So, as I write these posts, I’m finding myself struggling a bit- not with the readings, not even with what to talk about, not really- what I’m having trouble with is resisting the urge to write a five page paper on each five verses.
Because, you know, that’s exactly what I used to do.
So, I can tell you about all of the textual apparatus involved here. I can write pages about the theories behind the J source or the E source, or about the feminist readings of the matriarch stories, or the usage of the Hebrew verb bnh as it relates to humans or divine beings, or or or…. you get the idea.
I don’t know what to say here. Do you want me to talk about the academic sides of these passages? Do you want me to cite my work?
For my own anal-retentive sanity, I am going to state here my intent- I will discuss what I find relevant in the passages, and will discuss relevant academic theories as I recall them. If there’s something you’re curious about, or want to challenge, please comment! I will look it up for you, or discuss further. In the meantime, however, I am going to resist the urge to cross-reference everything I type, and just… pretend this is a conversation. Ok?
So, Genesis, in the first ten chapters, takes us through almost all of our best-known Bible stories that don’t have to do with Moses. As Stephanie said, it’s very fast, almost too fast, and it’s not how I, at least, remember it as a kid. I spent a lot of time in Vacation Bible School, and Sunday School, and while I certainly knew that this was the old bit of the Bible, I don’t think that I had any concept that there were vast swaths of the Bible I wasn’t hearing anything about (see Numbers).
I think one of my favorite things about Genesis is all the strangeness. There’s a lot we can theorize about, and there’s a lot that we do know about the cultural mores of the time, etc. But then there are things like, in the Noah story, the children of angels who are apparently living with and producing children with humans. What on earth? Or the idea that humans, when building the Tower of Babel, might really actually physically reach Heaven. Or God, who has a bow, quite literally disarming himself as a sign of his seriousness in promising never to wipe out humanity again.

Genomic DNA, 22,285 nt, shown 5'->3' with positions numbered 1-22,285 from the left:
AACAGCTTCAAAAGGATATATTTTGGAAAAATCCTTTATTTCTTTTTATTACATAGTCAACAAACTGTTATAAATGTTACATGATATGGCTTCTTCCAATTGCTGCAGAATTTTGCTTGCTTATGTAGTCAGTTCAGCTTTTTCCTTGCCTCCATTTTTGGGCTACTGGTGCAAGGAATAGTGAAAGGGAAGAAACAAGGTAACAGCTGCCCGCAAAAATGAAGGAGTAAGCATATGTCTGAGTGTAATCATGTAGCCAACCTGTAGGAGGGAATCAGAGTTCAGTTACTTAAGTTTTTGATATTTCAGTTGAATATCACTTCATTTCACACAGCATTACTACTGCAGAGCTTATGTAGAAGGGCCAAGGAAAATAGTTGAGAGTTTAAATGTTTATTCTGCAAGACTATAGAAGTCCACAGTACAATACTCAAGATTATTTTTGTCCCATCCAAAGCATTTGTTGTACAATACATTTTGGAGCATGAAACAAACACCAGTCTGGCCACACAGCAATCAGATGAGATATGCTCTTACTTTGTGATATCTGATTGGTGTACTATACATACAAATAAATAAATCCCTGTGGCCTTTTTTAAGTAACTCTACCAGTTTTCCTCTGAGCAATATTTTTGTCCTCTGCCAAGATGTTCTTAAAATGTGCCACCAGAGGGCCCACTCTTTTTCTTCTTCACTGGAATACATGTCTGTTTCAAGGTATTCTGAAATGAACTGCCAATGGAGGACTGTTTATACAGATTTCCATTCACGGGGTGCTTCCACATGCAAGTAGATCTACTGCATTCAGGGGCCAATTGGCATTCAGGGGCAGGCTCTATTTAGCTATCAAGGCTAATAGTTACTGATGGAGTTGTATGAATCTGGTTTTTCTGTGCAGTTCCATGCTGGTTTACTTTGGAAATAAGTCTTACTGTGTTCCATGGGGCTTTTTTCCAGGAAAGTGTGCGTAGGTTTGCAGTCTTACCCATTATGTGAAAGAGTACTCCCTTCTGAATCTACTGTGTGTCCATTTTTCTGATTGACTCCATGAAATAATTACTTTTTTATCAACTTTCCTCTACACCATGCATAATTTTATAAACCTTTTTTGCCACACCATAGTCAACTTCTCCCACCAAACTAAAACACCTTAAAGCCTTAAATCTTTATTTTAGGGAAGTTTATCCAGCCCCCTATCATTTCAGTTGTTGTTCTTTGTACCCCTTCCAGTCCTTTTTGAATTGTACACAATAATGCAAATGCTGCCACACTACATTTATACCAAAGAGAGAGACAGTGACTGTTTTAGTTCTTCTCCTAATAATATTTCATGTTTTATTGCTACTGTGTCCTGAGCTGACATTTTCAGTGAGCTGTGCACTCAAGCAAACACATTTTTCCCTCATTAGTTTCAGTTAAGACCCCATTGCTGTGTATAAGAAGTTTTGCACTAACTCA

One of the things that these stories bring up for me is the amount of fiction written that deals with them- there’s something endlessly inspiring about stories that grab the mind like this, and authors are no more immune to it than anyone. Many Waters, by Madeline L’Engle is perhaps my favorite, but as we get into the stories of the matriarchs, there’s a whole spate of recent books of varying quality that attempt to deal with the little we know of the matriarchs. Orson Scott Card has done a series, creatively titled Sarah; Rebekah; Rachel and Leah, that I thought started off strong, but petered out. The Red Tent is likewise a story about the matriarchs, and while it’s got its historical issues, it’s also quite a good read.
Our first story of the matriarchs, namely Sarai, is… ambiguous, at best. She and her husband go into Egypt, and Abram protects himself by claiming her as sister, rather than wife. This is more than a little sketchy, but I ask you this- if you were a desert herder, wealthy in cattle or not, and you went into a kingdom that had already been established for a thousand years, would you be hedging your bets? I think I would. Fortunately G-d is on guard against Abram’s deceit, and reveals the truth to Pharaoh, who chastises Abram.
And then it’s back to Canaan, to take control of the land promised to Abram for his multitudinous future offspring.
In Hebrew, the verb for “to take possession of”, as in, “to take possession of land or territory”, is the same as “to dispossess”. Because even then, it was an acknowledged fact that whatever you took, you were taking it from someone else.